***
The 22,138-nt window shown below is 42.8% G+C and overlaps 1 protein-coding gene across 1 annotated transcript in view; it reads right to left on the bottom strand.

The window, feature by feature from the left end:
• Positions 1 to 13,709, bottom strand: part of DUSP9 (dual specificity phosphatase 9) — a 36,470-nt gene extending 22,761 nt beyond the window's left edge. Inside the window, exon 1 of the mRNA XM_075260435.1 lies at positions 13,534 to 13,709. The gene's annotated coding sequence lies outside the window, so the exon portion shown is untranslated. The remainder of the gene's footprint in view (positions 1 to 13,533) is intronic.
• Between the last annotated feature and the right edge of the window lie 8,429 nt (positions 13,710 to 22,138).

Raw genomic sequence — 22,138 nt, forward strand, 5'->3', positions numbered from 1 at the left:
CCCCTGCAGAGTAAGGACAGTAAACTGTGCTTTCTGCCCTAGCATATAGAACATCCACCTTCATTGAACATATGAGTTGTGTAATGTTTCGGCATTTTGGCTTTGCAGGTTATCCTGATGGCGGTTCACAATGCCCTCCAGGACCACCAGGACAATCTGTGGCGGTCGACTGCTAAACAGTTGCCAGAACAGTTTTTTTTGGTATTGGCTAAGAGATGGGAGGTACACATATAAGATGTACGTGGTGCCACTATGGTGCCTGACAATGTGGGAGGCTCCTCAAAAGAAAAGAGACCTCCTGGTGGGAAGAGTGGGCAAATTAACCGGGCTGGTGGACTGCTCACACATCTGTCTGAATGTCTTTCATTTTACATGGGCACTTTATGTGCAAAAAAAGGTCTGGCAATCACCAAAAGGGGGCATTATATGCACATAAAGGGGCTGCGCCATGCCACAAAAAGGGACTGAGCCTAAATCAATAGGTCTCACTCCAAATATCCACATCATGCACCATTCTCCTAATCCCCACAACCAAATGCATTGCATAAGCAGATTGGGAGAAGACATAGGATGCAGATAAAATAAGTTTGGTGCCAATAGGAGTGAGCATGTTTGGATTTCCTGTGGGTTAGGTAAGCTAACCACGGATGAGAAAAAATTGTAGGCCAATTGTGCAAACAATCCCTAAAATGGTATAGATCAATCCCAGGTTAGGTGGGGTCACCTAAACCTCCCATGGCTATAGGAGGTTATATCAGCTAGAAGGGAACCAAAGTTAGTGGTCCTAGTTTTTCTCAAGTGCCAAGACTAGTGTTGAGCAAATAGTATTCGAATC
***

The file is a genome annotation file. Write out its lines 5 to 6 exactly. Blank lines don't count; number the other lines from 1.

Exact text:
Raw genomic sequence — 22,138 nt, forward strand, 5'->3', positions numbered from 1 at the left:
CCCCTGCAGAGTAAGGACAGTAAACTGTGCTTTCTGCCCTAGCATATAGAACATCCACCTTCATTGAACATATGAGTTGTGTAATGTTTCGGCATTTTGGCTTTGCAGGTTATCCTGATGGCGGTTCACAATGCCCTCCAGGACCACCAGGACAATCTGTGGCGGTCGACTGCTAAACAGTTGCCAGAACAGTTTTTTTTGGTATTGGCTAAGAGATGGGAGGTACACATATAAGATGTACGTGGTGCCACTATGGTGCCTGACAATGTGGGAGGCTCCTCAAAAGAAAAGAGACCTCCTGGTGGGAAGAGTGGGCAAATTAACCGGGCTGGTGGACTGCTCACACATCTGTCTGAATGTCTTTCATTTTACATGGGCACTTTATGTGCAAAAAAAGGTCTGGCAATCACCAAAAGGGGGCATTATATGCACATAAAGGGGCTGCGCCATGCCACAAAAAGGGACTGAGCCTAAATCAATAGGTCTCACTCCAAATATCCACATCATGCACCATTCTCCTAATCCCCACAACCAAATGCATTGCATAAGCAGATTGGGAGAAGACATAGGATGCAGATAAAATAAGTTTGGTGCCAATAGGAGTGAGCATGTTTGGATTTCCTGTGGGTTAGGTAAGCTAACCACGGATGAGAAAAAATTGTAGGCCAATTGTGCAAACAATCCCTAAAATGGTATAGATCAATCCCAGGTTAGGTGGGGTCACCTAAACCTCCCATGGCTATAGGAGGTTATATCAGCTAGAAGGGAACCAAAGTTAGTGGTCCTAGTTTTTCTCAAGTGCCAAGACTAGTGTTGAGCAAATAGTATTCGAATC